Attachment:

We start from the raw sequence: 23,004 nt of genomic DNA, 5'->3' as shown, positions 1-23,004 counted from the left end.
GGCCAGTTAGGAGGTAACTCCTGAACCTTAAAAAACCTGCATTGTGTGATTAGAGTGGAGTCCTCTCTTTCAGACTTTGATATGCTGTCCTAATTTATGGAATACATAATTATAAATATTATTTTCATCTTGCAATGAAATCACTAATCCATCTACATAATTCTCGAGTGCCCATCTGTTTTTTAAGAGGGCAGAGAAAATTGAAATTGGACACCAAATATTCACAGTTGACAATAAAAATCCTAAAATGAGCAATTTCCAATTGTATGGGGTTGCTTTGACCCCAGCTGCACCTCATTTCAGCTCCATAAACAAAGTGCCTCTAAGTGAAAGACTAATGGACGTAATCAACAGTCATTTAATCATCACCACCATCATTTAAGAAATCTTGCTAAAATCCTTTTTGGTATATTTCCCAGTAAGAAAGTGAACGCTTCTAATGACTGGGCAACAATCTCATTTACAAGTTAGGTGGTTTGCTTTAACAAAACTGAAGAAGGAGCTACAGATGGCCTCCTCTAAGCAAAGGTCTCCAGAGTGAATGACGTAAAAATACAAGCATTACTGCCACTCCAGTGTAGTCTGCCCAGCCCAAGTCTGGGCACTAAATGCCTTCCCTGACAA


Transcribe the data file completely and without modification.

We start from the raw sequence: 23,004 nt of genomic DNA, 5'->3' as shown, positions 1-23,004 counted from the left end.
GGCCAGTTAGGAGGTAACTCCTGAACCTTAAAAAACCTGCATTGTGTGATTAGAGTGGAGTCCTCTCTTTCAGACTTTGATATGCTGTCCTAATTTATGGAATACATAATTATAAATATTATTTTCATCTTGCAATGAAATCACTAATCCATCTACATAATTCTCGAGTGCCCATCTGTTTTTTAAGAGGGCAGAGAAAATTGAAATTGGACACCAAATATTCACAGTTGACAATAAAAATCCTAAAATGAGCAATTTCCAATTGTATGGGGTTGCTTTGACCCCAGCTGCACCTCATTTCAGCTCCATAAACAAAGTGCCTCTAAGTGAAAGACTAATGGACGTAATCAACAGTCATTTAATCATCACCACCATCATTTAAGAAATCTTGCTAAAATCCTTTTTGGTATATTTCCCAGTAAGAAAGTGAACGCTTCTAATGACTGGGCAACAATCTCATTTACAAGTTAGGTGGTTTGCTTTAACAAAACTGAAGAAGGAGCTACAGATGGCCTCCTCTAAGCAAAGGTCTCCAGAGTGAATGACGTAAAAATACAAGCATTACTGCCACTCCAGTGTAGTCTGCCCAGCCCAAGTCTGGGCACTAAATGCCTTCCCTGACAA